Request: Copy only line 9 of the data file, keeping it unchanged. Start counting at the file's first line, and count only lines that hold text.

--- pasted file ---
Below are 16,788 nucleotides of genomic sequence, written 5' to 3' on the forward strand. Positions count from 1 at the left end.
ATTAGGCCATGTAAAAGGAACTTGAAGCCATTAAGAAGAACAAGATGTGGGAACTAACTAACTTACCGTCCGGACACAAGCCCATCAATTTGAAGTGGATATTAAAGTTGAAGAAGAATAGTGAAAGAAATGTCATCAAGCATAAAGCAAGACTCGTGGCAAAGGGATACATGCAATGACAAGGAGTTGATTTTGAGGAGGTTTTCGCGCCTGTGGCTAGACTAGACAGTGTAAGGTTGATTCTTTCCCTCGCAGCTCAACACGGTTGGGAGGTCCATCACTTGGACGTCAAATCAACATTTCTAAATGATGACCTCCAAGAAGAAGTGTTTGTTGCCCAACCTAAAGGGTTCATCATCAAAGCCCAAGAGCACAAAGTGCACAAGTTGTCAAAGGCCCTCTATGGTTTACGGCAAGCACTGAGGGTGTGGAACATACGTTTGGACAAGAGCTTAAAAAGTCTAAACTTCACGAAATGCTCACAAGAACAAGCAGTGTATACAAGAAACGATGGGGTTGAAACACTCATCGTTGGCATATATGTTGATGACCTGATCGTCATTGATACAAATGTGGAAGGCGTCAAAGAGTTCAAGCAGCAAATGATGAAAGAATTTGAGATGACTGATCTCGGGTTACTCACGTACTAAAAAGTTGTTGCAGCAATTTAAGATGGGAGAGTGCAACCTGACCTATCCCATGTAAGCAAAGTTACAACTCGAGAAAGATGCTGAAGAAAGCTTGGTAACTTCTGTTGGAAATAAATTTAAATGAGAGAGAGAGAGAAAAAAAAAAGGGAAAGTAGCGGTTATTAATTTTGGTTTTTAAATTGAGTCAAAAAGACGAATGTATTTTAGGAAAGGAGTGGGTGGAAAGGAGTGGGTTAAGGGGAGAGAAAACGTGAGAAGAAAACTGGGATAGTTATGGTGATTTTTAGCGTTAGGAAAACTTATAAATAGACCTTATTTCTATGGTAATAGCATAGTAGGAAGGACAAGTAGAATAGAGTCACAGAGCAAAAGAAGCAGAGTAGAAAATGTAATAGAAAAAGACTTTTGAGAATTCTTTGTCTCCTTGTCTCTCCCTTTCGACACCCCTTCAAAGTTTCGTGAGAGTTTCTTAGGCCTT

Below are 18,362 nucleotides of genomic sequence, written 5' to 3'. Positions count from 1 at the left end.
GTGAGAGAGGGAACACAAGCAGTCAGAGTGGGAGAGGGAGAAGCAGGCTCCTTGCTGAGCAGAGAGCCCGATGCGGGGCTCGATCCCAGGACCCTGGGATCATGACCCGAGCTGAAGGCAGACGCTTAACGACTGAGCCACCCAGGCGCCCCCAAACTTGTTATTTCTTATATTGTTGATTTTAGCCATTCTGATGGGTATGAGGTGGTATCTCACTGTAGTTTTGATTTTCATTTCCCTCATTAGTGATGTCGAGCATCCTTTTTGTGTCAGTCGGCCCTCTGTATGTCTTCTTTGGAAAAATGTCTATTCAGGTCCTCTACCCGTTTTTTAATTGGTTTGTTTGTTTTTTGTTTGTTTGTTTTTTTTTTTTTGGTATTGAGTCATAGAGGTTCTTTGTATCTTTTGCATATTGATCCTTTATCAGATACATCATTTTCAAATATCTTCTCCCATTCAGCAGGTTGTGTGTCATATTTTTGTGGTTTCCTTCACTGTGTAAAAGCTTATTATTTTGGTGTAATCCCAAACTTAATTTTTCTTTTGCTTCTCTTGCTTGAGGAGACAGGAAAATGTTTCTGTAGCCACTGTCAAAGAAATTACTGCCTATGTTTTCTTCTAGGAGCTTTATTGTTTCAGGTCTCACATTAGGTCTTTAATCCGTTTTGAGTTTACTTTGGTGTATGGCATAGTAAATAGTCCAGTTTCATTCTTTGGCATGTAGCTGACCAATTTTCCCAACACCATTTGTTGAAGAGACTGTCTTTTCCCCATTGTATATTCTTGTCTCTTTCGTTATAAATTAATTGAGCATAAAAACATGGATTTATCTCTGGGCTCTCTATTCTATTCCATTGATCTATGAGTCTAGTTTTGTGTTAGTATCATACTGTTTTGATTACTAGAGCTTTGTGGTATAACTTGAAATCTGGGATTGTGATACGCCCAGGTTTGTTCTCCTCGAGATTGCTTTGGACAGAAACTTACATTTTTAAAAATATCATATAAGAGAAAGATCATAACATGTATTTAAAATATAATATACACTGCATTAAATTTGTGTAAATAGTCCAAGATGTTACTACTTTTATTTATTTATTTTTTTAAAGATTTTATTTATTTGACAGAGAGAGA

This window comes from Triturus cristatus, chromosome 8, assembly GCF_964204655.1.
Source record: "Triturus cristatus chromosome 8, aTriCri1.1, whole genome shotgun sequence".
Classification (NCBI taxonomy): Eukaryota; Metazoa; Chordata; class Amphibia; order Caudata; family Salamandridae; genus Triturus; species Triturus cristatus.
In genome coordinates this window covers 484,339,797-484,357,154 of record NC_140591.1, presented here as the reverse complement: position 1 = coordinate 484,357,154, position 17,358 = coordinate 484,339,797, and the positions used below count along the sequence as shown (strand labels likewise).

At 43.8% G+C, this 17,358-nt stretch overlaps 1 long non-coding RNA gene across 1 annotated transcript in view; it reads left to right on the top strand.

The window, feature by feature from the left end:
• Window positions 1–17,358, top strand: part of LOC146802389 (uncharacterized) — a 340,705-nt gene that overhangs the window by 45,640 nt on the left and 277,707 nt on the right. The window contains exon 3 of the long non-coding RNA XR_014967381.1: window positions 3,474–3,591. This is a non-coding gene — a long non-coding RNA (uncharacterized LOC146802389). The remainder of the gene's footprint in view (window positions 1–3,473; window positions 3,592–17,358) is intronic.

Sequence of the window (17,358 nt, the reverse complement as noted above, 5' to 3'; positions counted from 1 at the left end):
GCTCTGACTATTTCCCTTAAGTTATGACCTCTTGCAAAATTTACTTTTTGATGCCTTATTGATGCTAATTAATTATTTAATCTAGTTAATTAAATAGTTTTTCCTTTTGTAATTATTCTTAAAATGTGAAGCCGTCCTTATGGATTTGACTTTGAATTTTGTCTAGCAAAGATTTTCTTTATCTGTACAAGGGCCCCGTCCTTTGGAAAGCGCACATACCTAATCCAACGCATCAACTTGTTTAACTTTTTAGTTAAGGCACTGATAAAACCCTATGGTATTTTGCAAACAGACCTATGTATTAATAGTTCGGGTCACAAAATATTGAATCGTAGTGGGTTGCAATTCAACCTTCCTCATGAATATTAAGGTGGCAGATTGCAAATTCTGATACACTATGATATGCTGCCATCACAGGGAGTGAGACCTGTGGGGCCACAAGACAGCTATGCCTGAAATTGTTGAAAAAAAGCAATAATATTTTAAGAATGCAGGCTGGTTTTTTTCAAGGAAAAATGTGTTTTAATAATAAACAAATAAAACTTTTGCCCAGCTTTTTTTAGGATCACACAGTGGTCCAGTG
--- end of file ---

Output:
At 43.8% G+C, this 17,358-nt stretch overlaps 1 long non-coding RNA gene across 1 annotated transcript in view; it reads left to right on the top strand.